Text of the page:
“We’re very pleased to see the government finally release this information, to drive discussion and debate about how to improve bus services.”

Mr Bowen said that PTV/DOT should continue to release transport network performance data, including punctuality information for regional buses where available, and that it would be preferable to allow users to export and filter the data more effectively, to aid transparency and analysis.

As expected, the bus performance data showed that punctuality improved during 2020 as COVID-19 took hold, with fewer passengers using the service, the removal of on-board payments, and less traffic.

However the data also showed that some routes have ongoing poor punctuality problems. The routes with the lowest ontime performance from January 2019 to June 2021 were:

Route Ontime*
Jan 2019-Jun 2021
Ontime
Jan-Dec 2020
Highest ontime month
2020
606Elsternwick to Fishermans Bend70.7%78.9%91.6% (Sep 2020)
182Werribee to Tarneit70.9%NANA (Route started 30/5/2021)
417Laverton to Laverton North72.3%77.8%91.5% (Sep 2020)
538Broadmeadows to Somerset Estate77.5%82.6%93.5% (Aug 2020)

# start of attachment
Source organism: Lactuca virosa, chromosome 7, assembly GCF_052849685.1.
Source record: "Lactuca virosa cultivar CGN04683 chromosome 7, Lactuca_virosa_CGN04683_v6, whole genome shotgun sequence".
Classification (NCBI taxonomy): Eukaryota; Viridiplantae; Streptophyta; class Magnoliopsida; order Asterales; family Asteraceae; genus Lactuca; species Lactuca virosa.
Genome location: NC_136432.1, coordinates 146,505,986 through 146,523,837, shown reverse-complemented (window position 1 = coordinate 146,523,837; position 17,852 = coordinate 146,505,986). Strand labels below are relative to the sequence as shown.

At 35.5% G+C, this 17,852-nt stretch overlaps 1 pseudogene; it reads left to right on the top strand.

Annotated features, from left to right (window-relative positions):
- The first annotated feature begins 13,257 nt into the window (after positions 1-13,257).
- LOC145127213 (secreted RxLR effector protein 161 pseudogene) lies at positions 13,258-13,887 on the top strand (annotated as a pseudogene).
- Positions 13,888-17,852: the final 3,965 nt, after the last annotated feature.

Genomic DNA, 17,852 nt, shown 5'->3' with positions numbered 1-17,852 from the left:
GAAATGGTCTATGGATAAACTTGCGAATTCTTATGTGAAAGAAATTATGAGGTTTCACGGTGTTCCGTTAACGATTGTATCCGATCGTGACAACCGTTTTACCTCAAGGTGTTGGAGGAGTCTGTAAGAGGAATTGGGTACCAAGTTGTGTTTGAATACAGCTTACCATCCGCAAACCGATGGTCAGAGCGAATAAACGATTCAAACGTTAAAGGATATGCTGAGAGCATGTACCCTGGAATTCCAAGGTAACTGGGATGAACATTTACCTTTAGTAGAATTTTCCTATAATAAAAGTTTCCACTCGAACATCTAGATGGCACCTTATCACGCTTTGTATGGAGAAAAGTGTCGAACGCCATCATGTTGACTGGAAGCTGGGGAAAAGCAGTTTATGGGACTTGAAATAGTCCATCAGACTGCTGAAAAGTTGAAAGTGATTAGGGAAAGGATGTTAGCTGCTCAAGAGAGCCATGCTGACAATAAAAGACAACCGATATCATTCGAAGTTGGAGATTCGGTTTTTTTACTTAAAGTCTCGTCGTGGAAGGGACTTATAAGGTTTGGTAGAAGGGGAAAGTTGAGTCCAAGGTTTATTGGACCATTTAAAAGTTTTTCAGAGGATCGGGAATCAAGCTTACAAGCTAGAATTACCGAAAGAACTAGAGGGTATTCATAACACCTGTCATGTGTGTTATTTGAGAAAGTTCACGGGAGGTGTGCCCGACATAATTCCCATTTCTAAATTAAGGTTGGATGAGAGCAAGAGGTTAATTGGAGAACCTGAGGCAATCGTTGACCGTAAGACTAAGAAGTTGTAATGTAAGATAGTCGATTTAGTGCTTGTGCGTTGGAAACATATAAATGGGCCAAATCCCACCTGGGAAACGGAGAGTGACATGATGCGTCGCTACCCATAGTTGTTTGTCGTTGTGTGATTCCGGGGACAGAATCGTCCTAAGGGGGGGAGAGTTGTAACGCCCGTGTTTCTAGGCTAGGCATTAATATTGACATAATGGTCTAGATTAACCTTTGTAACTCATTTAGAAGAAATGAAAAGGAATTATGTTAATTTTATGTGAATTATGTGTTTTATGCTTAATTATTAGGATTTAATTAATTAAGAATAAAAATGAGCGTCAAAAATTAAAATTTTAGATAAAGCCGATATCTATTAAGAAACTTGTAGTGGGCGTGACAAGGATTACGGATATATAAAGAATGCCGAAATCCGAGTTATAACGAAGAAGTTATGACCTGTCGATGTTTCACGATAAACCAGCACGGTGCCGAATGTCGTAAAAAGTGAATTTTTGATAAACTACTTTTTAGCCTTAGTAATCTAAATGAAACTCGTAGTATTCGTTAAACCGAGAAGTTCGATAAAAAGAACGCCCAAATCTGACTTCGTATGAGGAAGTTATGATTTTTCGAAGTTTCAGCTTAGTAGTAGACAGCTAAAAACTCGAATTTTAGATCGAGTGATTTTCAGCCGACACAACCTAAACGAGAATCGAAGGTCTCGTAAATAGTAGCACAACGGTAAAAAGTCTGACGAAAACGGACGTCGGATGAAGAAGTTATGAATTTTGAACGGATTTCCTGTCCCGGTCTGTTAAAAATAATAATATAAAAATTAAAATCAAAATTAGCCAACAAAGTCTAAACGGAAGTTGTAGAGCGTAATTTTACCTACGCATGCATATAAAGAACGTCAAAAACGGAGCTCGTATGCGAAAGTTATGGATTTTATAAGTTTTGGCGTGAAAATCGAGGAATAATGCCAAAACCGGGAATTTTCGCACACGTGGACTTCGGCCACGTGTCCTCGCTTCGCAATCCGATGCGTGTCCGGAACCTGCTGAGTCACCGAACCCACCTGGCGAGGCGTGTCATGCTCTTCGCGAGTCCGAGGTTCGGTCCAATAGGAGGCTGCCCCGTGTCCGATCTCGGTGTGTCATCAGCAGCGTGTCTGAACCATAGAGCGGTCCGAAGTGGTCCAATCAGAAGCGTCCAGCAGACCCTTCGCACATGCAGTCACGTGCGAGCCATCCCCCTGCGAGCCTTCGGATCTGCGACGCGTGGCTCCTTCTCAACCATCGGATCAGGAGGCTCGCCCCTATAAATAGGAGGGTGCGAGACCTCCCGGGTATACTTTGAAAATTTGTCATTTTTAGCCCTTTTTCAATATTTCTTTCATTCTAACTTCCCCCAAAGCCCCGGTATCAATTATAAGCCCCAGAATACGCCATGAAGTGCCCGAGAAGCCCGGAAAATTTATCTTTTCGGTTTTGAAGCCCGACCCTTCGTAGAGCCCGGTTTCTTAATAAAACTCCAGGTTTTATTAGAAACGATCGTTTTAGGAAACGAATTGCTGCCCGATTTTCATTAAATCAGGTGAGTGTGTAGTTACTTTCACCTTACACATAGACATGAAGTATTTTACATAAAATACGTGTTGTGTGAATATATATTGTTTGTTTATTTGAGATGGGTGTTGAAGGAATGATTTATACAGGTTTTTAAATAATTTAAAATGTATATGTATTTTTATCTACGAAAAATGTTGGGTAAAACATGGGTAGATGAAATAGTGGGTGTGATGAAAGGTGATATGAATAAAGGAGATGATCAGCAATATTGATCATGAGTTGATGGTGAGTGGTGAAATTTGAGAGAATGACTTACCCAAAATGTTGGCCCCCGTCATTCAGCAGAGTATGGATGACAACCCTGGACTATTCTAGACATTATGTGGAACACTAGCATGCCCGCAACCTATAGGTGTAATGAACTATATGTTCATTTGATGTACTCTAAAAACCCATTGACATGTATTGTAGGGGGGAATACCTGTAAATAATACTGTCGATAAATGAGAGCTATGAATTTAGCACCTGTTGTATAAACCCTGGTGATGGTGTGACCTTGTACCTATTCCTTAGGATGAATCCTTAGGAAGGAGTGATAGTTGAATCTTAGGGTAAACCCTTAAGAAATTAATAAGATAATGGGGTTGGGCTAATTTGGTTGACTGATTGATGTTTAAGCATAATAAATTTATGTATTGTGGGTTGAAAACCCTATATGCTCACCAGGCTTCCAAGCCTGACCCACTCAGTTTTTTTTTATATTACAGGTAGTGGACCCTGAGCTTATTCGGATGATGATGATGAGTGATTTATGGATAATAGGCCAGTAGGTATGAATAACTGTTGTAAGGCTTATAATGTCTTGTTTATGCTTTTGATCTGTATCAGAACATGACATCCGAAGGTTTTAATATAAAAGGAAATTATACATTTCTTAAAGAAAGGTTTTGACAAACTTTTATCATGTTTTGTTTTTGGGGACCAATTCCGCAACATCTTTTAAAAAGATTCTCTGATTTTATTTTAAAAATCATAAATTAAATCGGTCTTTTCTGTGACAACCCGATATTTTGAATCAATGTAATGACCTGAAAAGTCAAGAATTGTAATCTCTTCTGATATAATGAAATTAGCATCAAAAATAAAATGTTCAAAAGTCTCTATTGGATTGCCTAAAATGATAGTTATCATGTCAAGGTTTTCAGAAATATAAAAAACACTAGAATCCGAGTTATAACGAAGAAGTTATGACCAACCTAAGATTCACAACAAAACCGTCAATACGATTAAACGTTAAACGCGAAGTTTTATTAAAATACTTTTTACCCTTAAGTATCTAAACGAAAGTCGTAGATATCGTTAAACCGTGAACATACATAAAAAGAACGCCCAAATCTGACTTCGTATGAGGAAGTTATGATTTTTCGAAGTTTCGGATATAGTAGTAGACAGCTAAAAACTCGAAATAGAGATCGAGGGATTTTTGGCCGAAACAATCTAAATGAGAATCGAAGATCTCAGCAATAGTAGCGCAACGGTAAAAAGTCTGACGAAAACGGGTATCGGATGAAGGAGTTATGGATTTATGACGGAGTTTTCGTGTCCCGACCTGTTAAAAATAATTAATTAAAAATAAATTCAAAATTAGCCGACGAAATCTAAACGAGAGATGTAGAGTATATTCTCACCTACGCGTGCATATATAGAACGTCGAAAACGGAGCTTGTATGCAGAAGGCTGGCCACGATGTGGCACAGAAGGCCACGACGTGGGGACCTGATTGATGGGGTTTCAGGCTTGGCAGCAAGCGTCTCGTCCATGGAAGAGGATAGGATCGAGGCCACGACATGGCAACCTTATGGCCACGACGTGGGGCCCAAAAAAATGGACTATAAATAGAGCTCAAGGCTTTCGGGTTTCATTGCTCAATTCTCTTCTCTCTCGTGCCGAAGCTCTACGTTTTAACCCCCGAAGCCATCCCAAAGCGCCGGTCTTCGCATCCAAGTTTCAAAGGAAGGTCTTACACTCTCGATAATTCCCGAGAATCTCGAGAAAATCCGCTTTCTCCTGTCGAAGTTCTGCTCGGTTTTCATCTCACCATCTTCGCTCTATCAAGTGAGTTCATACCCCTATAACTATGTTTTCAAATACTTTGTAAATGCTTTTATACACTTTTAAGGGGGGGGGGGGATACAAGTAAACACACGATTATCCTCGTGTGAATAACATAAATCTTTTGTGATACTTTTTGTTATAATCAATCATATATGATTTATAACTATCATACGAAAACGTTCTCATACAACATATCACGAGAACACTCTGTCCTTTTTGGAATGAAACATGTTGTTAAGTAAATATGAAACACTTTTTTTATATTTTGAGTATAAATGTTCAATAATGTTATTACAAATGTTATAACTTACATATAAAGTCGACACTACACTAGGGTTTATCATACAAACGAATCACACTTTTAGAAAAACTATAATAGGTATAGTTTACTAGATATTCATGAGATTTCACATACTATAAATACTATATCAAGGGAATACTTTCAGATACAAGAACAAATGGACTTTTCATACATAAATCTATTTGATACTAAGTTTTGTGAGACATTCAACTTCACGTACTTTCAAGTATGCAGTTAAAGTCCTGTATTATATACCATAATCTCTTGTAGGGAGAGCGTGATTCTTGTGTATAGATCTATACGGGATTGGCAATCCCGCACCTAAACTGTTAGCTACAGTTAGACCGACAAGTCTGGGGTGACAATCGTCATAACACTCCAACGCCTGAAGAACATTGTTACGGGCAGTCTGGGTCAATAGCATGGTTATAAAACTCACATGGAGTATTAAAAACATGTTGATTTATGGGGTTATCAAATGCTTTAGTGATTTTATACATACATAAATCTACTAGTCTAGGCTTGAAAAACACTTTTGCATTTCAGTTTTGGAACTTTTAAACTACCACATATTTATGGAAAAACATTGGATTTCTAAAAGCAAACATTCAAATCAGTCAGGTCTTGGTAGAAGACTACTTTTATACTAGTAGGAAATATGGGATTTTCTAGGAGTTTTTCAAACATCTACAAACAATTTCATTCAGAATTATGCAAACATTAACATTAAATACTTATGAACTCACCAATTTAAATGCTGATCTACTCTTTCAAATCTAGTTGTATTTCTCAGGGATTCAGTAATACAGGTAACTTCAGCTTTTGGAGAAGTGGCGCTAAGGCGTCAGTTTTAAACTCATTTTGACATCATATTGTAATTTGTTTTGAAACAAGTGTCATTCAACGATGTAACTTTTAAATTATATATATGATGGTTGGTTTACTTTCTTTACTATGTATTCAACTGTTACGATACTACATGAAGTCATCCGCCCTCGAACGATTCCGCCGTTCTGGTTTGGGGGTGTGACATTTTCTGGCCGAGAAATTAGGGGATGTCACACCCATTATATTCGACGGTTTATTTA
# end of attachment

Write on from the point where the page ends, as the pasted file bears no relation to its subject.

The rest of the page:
795Warneet to Cranbourne79.0%79.5%89.0% (Aug 2020)
400Sunshine to Laverton80.0%77.7%87.0% (Apr 2020)
745Knox to Bayswater80.0%82.9%89.5% (Sep 2020)
693Belgrave to Oakleigh81.0%89.1%96.7% (Aug 2020)
414Laverton to Footscray81.5%85.9%95.0% (Sep 2020)
303Ringwood North to City81.6%84.2%86.5% (Oct and Nov 2020)
NETWORK WIDE AVERAGE90.4%92.9%96.7% (Aug 2020)

*PTV defines ontime as no more than 4 minutes 59 seconds late, and no more than 59 seconds early

Surprisingly, routes 795, 400, 745 and 303 were unable to achieve 90% punctuality (within five minutes) at any time during 2020, despite few passengers and little traffic during COVID-19 lockdowns.

Mr Bowen said that if people couldn’t rely on bus services, they wouldn’t use them.

“Logical routes, good timetables and frequent services are all important. But if buses are rarely on time, even when there’s no traffic on the roads, how can passengers rely on them?”

The PTUA believes the newly released data should help the State government prioritise improvements to bus services, including on-road priority.

“Buses are vital for serving journeys not possible by train and tram. The government’s recent release of a high level plan[2] for improvements to bus services is very welcome. This data helps show which routes need immediate attention.

“While it might be justified in some cases to adjust timetables to better match traffic delays, a better outcome is improved on-road priority: smarter traffic light priority, removal of indented bus stops, and bus lanes and queue jump lanes at intersections where possible.

“Other measures such as ‘Rapid Running’ on frequent routes[3] and all-door boarding can also help cut delays.

“Of course, the most punctual bus service won’t get passengers if the route is indirect and the buses don’t come frequently. Most Melbourne buses don’t provide the service level needed to attract people out of their cars – and town buses in regional Victoria are even worse.